Practical application[ edit ] The Fair Labor Standards Act applies to "employees who are engaged in interstate commerce or in the production of goods for commerce, or who are employed by an enterprise engaged in commerce or in the production of goods for commerce"  unless the employer can claim an exemption from coverage. Several exemptions exist that relieve an employer from having to meet the statutory minimum wage, overtime, and record-keeping requirements. The largest exceptions apply to the so-called " white collar " exemptions that are applicable to professional, administrative and executive employees. Exemptions are narrowly construed, as an employer must prove that the employees fit "plainly and unmistakably" within the exemption's terms.
Note that higher rates may apply in certain states, including the District of Columbia. The law also establishes overtime pay requirements for non-supervisory employees. Employees may not be required to work more than forty hours per seven-day week without overtime compensation at a rate of not less than one and one-half times their regular pay.
Exemptions from the overtime compensation provision are provided for workers who are employed in bona fide executive, administrative or professional capacity. Faculty and lecturers are covered under the category of "bona fide professionals". Under the FLSA regulations 29 CFR Part to be considered an exempt executive, professional, or administrative employee, three tests must be satisfied: Duties test Salary level test and Salary basis test.
Under the salary basis test, pay deductions for disciplinary violations are impermissible unless imposed "in good faith for infractions of safety rules of major significance" 29 CFR A work rule that allows for across the board for both professional and non-supervisory employees suspensions or deductions in pay may end up reclassifying professional employees as non-exempt workers, and subject the employer to liability for overtime.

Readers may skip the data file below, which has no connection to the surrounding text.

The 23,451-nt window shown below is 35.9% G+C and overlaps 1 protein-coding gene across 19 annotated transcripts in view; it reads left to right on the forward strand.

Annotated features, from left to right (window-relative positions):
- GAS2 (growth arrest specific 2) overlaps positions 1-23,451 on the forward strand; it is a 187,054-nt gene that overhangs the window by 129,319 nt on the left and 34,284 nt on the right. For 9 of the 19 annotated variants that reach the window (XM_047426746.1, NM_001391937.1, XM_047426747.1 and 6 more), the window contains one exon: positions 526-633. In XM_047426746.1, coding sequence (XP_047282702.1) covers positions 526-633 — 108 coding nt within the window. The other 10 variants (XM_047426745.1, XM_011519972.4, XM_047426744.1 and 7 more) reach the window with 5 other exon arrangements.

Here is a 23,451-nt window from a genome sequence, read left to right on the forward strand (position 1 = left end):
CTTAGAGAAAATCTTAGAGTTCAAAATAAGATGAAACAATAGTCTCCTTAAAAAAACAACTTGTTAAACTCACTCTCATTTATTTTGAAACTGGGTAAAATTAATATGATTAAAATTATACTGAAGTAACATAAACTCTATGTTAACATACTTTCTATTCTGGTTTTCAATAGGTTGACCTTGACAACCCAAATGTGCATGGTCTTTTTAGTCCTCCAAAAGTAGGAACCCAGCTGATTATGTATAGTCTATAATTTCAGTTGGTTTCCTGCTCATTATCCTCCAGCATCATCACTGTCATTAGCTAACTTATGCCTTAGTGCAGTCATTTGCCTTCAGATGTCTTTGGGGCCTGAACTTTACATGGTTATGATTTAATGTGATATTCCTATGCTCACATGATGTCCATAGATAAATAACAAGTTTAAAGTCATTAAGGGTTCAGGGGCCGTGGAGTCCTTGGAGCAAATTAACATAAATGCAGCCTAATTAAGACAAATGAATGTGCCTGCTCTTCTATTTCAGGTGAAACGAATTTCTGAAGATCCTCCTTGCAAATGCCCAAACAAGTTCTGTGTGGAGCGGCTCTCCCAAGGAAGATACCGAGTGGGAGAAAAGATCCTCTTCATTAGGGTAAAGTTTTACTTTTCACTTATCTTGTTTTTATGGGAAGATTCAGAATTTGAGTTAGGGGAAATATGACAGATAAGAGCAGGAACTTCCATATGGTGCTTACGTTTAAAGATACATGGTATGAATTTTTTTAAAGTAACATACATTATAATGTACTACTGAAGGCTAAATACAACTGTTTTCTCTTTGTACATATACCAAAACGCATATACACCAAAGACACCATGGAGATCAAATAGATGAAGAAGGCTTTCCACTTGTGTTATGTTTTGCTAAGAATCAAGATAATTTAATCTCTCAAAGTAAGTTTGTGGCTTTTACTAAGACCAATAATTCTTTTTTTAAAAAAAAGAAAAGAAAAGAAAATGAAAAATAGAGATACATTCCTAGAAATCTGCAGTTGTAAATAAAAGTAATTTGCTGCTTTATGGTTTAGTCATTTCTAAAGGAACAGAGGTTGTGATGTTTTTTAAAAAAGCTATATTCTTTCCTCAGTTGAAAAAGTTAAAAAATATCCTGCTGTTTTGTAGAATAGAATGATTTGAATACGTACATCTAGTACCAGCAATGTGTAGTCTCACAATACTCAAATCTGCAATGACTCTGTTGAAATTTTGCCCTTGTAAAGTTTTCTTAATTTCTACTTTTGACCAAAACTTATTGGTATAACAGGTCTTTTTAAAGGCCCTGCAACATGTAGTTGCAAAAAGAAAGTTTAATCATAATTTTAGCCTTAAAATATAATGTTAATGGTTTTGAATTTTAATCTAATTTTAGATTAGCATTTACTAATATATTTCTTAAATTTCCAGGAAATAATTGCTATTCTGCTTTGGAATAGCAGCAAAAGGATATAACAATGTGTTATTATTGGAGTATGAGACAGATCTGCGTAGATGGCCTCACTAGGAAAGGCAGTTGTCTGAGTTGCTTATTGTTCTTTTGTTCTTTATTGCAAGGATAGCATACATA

The Secretary of Labor is of the view that employees whose pay is adjusted for disciplinary reasons do not deserve exempt status because as a general matter true "executive, administrative, or professional" employees are not "disciplined" by piecemeal deductions from their pay, but are terminated, demoted, or given restricted assignments.
The FLSA also contains established recordkeeping and child labor standards. Posting and recordkeeping required. Certain executive, administrative and professional employees are exempt for the minimum wage and overtime requirements. Employment of student workers is dealt with in 29 C.
The hours worked provisions are contained in 29 C. The records which must be kept for bona fide executive, administrative, or professional capacity employees are set forth at 29 C.
The employer must also keep certificates, collective bargaining agreements, and individual contracts, as well as sales and purchase records.
Records above must be kept for three years. Records which must be kept for at lease two years include the basic employment and earnings records, wage rate tables, order, shipping and billing records, and records of additions to or deductions from wages paid.
In relevant part the preamble explains the history as follows: District Court for the Eastern District of Texas. By district court order, the Department is enjoined from implementing and enforcing the Final Rule. See Nevada, et al. The Department of Justice, on behalf of the Department, is arguing that 29 U.Congress passed the Fair Labor Standards Act on June 25, Its job was to eliminate labor conditions that led to low standards of living.
The act, known as FLSA, was originally enacted during the Great Depression.
The belief was that maintaining higher living standards helped to keep workers efficient and healthy. Fair Labor Standards Act (FLSA) 1.
Session Objectives • Provide. Department of Labor (DOL) and FLSA history and overview • Describe the FLSA Rule Changes • Discuss how the FLSA rule changes impact Higher And why do we care? • Fair Labor Standards Act (FLSA) Enacted in by President Eisenhower • Intended to stimulate the.
The FLSA establishes minimum wage, overtime pay, recordkeeping, and youth employment standards affecting employees in the private sector and in Federal, State, and local governments. Covered nonexempt workers are entitled to a minimum wage of not .
The Fair Labor Standards Act of 29 U.S.C. § (abbreviated as FLSA) is a United States labor law that creates the right to a minimum wage, and "time-and-a-half" overtime pay when people work over forty hours a week.
The Fair Labor Standards Act (FLSA): An Overview Congressional Research Service Summary The Fair Labor Standards Act (FLSA) provides workers with minimum wage, overtime pay, and child labor protections. The FLSA covers most, but not all, private and public sector employees.
In addition, certain employers and employees are exempt from coverage. An Overview of the Fair Labor Standards Act U.S. Office of Personnel Management The Fair Labor Standards Act of , as amended (referred to as "the Act" or "FLSA"), is published in law in sections of title 29, United States Code.